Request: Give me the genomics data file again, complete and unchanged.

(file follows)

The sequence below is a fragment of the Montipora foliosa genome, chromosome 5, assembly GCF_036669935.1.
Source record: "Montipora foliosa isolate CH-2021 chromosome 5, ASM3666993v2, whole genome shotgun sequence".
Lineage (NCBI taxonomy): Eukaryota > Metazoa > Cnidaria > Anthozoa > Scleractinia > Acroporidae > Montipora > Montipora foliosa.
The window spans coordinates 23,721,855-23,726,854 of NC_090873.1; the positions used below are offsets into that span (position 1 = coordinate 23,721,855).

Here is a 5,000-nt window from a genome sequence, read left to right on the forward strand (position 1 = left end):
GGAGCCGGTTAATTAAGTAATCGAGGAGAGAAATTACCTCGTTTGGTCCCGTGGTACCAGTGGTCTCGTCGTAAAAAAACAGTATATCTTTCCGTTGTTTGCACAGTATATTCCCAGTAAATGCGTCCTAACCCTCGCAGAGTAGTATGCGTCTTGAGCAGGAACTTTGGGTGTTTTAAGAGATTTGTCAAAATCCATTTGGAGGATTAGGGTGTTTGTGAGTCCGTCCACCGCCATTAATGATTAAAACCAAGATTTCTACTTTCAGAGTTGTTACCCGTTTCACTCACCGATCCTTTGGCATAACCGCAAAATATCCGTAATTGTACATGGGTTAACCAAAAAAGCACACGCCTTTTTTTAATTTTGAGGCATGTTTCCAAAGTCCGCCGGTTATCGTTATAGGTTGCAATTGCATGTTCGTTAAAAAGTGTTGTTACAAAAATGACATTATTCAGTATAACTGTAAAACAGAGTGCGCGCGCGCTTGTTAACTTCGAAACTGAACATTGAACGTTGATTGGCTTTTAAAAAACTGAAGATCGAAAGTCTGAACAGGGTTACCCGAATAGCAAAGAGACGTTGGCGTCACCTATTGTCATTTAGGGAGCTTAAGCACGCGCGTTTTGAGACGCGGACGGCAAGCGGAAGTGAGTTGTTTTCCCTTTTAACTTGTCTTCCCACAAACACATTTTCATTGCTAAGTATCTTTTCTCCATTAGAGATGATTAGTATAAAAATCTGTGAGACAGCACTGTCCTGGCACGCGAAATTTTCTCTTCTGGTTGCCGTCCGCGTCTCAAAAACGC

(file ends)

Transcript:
The sequence below is a fragment of the Montipora foliosa genome, chromosome 5, assembly GCF_036669935.1.
Source record: "Montipora foliosa isolate CH-2021 chromosome 5, ASM3666993v2, whole genome shotgun sequence".
Lineage (NCBI taxonomy): Eukaryota > Metazoa > Cnidaria > Anthozoa > Scleractinia > Acroporidae > Montipora > Montipora foliosa.
The window spans coordinates 23,721,855-23,726,854 of NC_090873.1; the positions used below are offsets into that span (position 1 = coordinate 23,721,855).

Here is a 5,000-nt window from a genome sequence, read left to right on the forward strand (position 1 = left end):
GGAGCCGGTTAATTAAGTAATCGAGGAGAGAAATTACCTCGTTTGGTCCCGTGGTACCAGTGGTCTCGTCGTAAAAAAACAGTATATCTTTCCGTTGTTTGCACAGTATATTCCCAGTAAATGCGTCCTAACCCTCGCAGAGTAGTATGCGTCTTGAGCAGGAACTTTGGGTGTTTTAAGAGATTTGTCAAAATCCATTTGGAGGATTAGGGTGTTTGTGAGTCCGTCCACCGCCATTAATGATTAAAACCAAGATTTCTACTTTCAGAGTTGTTACCCGTTTCACTCACCGATCCTTTGGCATAACCGCAAAATATCCGTAATTGTACATGGGTTAACCAAAAAAGCACACGCCTTTTTTTAATTTTGAGGCATGTTTCCAAAGTCCGCCGGTTATCGTTATAGGTTGCAATTGCATGTTCGTTAAAAAGTGTTGTTACAAAAATGACATTATTCAGTATAACTGTAAAACAGAGTGCGCGCGCGCTTGTTAACTTCGAAACTGAACATTGAACGTTGATTGGCTTTTAAAAAACTGAAGATCGAAAGTCTGAACAGGGTTACCCGAATAGCAAAGAGACGTTGGCGTCACCTATTGTCATTTAGGGAGCTTAAGCACGCGCGTTTTGAGACGCGGACGGCAAGCGGAAGTGAGTTGTTTTCCCTTTTAACTTGTCTTCCCACAAACACATTTTCATTGCTAAGTATCTTTTCTCCATTAGAGATGATTAGTATAAAAATCTGTGAGACAGCACTGTCCTGGCACGCGAAATTTTCTCTTCTGGTTGCCGTCCGCGTCTCAAAAACGC